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Cochrane Database Syst Rev. 2010 Aug 4;(8):CD004677. doi: 10.1002/14651858.CD004677.pub2.

Selective serotonin reuptake inhibitors (SSRIs) for autism spectrum disorders (ASD).

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School of Women's and Children's Health, University of New South Wales & Sydney Children's Hospital, Sydney Children's Community Health Centre, Cnr Avoc & Barker Street, Randwick, Sydney, NSW, Australia, 2031.



Autism spectrum disorders (ASD) are characterised by abnormalities in social interaction and communication skills, as well as stereotypic behaviours and restricted activities and interests. Selective serotonin reuptake inhibitors (SSRIs) are prescribed for the treatment of co-morbidity associated with ASD such as depression, anxiety and obsessive-compulsive behaviours.


To determine if treatment with an SSRI: 1. improves the core features of autism (social interaction, communication and behavioural problems); 2. improves other non-core aspects of behaviour or function such as self-injurious behaviour; 3. improves the quality of life of children and their carers; 4. has short and long term effects on outcome; 5. causes harms.


We searched the Cochrane Central Register of Controlled Trials (The Cochrane Library 2009, Issue 4), MEDLINE ( December 2009), EMBASE (December 2009), CINAHL (December 2009), PsycINFO (December 2009) and ERIC (December 2009), without language restrictions.


Randomised controlled trials (RCTs) of any dose of oral SSRI compared with placebo, in participants with autism spectrum disorders. Trials must have included at least one standardised outcome measure.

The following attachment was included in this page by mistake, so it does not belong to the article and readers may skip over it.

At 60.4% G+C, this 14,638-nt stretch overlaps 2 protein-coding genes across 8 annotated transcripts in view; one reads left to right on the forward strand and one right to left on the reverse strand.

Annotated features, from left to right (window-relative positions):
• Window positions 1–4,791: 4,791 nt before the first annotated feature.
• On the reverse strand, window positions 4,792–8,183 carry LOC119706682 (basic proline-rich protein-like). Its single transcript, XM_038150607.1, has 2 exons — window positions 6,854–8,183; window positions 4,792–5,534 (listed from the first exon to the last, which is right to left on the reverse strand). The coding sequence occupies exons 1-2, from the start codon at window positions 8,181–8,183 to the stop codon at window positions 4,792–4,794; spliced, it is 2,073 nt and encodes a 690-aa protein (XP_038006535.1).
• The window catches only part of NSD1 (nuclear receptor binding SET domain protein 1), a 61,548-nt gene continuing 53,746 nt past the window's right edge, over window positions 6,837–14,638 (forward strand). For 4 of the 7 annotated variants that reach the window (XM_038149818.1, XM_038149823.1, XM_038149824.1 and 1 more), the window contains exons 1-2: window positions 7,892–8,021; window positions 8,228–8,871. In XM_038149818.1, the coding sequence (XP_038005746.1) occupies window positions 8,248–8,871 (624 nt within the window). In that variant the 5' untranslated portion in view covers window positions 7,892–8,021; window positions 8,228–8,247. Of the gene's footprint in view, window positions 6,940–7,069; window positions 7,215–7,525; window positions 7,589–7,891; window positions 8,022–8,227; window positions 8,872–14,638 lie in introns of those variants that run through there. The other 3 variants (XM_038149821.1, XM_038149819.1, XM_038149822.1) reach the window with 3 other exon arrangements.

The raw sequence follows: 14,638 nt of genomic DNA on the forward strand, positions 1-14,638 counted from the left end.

Two authors independently selected and appraised studies for inclusion and risk of bias. All data were continuous. Meta-analysis, where possible, used a random-effects model.


Seven RCTs with a total of 271 participants were included. Four SSRIs were evaluated: fluoxetine (two studies), fluvoxamine (two studies), fenfluramine (two studies) and citalopram (one study). Five studies included only children and two studies included only adults. Varying inclusion criteria were used with regard to diagnostic criteria and intelligence of participants. Seventeen different outcome measures were reported. Although more than one study reported data for Clinical Global Impression (CGI) and obsessive-compulsive behaviour (OCB), different tool types or components of these outcomes were used in each study. As such, data were unsuitable for meta-analysis. One large, high quality study in children showed no evidence of positive effect of citalopram. Two small studies in adults showed positive outcomes for CGI and OCB; one study showed improvements in aggression and another in anxiety.


There is no evidence of effect of SSRIs in children and emerging evidence of harm. There is limited evidence of the effectiveness of SSRIs in adults from small studies in which risk of bias is unclear.

[Indexed for MEDLINE]

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